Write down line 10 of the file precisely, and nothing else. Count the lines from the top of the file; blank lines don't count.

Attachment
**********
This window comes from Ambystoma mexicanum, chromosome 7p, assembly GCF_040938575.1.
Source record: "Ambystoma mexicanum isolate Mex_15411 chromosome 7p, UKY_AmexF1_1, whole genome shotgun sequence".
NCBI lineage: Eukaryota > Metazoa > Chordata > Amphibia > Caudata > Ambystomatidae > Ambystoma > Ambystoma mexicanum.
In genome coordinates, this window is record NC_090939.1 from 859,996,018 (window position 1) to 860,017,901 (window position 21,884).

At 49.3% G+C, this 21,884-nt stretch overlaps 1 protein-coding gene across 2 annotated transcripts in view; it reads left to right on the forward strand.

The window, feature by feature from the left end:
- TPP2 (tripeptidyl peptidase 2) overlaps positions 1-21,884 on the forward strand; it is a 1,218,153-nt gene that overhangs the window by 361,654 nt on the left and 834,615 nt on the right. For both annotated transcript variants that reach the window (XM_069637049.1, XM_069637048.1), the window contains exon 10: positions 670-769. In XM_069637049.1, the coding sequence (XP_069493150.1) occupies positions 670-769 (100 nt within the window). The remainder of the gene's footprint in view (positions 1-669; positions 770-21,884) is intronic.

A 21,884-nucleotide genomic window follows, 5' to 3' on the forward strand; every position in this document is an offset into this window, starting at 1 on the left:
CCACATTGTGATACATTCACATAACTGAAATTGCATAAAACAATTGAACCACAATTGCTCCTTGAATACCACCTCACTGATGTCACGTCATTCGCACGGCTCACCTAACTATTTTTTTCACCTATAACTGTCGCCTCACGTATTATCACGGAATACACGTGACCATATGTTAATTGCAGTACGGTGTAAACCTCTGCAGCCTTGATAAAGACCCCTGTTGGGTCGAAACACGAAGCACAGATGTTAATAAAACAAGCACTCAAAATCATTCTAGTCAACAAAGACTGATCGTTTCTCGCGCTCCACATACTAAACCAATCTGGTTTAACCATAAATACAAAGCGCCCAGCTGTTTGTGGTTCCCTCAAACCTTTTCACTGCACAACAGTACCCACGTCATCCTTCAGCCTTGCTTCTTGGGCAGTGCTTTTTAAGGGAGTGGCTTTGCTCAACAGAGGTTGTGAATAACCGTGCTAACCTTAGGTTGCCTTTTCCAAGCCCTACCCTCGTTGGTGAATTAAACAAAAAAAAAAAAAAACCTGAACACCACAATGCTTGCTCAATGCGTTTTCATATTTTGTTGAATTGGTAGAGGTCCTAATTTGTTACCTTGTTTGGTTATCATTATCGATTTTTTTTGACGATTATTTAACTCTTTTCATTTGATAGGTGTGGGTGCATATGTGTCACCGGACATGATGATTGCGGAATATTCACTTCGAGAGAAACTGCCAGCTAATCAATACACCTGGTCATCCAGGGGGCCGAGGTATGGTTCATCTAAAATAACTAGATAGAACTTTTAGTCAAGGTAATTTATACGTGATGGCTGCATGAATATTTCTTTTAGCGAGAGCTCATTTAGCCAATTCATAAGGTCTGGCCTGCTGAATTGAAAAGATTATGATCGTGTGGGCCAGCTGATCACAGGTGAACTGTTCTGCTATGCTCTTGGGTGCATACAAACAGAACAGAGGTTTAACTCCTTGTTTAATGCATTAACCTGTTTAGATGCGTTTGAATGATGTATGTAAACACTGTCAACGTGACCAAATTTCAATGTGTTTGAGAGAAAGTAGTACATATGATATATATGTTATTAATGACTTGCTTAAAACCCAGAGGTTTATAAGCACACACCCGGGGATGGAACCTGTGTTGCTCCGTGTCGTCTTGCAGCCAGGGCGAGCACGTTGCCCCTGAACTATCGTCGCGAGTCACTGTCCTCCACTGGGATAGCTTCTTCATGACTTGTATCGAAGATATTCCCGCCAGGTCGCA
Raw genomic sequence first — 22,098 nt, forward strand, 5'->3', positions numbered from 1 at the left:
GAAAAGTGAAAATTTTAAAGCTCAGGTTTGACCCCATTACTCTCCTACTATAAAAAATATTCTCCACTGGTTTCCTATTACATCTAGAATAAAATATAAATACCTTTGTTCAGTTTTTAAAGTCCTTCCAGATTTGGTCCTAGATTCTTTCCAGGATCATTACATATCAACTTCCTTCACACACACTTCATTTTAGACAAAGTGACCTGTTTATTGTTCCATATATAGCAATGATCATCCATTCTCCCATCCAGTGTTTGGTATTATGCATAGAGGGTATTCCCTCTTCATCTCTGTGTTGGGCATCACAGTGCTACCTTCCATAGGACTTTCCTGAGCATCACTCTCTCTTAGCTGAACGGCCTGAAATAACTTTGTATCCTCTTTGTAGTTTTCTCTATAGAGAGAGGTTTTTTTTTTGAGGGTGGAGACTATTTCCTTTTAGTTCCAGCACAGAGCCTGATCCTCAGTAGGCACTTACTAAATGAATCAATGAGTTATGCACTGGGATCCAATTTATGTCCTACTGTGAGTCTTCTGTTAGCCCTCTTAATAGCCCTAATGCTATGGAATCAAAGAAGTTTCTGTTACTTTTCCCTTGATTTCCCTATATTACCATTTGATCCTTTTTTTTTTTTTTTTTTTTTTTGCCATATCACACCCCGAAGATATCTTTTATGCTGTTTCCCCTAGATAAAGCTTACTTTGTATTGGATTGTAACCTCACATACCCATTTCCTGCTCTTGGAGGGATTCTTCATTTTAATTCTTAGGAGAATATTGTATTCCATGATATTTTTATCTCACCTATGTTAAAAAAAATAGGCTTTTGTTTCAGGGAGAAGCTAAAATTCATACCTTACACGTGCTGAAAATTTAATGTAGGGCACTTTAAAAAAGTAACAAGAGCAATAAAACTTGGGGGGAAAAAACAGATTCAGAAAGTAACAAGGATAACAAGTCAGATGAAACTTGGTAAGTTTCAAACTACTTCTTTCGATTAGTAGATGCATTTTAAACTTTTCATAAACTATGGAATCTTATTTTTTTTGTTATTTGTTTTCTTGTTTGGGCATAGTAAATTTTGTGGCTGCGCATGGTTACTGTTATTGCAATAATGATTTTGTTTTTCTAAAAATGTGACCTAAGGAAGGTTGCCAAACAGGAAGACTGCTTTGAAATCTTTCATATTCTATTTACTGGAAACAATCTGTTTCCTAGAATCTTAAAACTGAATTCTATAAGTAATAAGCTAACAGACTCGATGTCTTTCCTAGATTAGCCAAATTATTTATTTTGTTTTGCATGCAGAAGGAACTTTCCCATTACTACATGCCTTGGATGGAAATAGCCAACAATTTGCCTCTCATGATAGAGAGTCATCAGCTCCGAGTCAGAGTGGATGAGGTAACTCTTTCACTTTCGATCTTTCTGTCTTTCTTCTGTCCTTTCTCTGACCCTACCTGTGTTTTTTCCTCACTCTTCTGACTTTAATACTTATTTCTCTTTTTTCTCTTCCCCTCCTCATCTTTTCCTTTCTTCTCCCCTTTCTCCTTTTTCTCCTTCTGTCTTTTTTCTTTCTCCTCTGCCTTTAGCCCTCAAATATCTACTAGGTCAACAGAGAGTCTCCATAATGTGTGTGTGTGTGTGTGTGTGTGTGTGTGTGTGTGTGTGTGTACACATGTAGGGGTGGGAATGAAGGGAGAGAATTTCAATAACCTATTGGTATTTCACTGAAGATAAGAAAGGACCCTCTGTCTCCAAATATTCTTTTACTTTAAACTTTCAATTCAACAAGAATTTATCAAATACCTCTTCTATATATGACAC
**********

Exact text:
Raw genomic sequence first — 22,098 nt, forward strand, 5'->3', positions numbered from 1 at the left: